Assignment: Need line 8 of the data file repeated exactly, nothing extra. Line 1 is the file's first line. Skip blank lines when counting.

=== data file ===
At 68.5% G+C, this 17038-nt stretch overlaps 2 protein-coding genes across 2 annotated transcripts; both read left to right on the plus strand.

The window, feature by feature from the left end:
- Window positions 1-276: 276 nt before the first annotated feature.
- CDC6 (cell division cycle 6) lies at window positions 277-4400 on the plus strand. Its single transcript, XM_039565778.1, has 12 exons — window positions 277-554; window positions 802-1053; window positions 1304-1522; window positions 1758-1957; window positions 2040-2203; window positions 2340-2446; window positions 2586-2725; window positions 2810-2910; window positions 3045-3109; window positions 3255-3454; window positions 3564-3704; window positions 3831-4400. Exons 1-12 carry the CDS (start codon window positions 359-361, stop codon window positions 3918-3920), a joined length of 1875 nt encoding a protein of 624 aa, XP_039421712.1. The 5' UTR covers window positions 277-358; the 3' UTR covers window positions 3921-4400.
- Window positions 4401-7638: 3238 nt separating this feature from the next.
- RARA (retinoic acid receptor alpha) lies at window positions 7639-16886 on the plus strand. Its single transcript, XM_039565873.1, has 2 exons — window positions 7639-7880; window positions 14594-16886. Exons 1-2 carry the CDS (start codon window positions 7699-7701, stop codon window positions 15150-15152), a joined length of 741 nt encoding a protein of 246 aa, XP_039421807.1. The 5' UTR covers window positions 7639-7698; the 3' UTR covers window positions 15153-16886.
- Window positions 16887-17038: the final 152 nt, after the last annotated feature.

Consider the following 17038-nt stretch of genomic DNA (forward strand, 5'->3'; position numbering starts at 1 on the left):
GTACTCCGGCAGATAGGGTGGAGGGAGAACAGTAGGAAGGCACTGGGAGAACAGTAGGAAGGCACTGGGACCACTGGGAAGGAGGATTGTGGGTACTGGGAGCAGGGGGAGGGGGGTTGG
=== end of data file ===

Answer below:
Consider the following 17038-nt stretch of genomic DNA (forward strand, 5'->3'; position numbering starts at 1 on the left):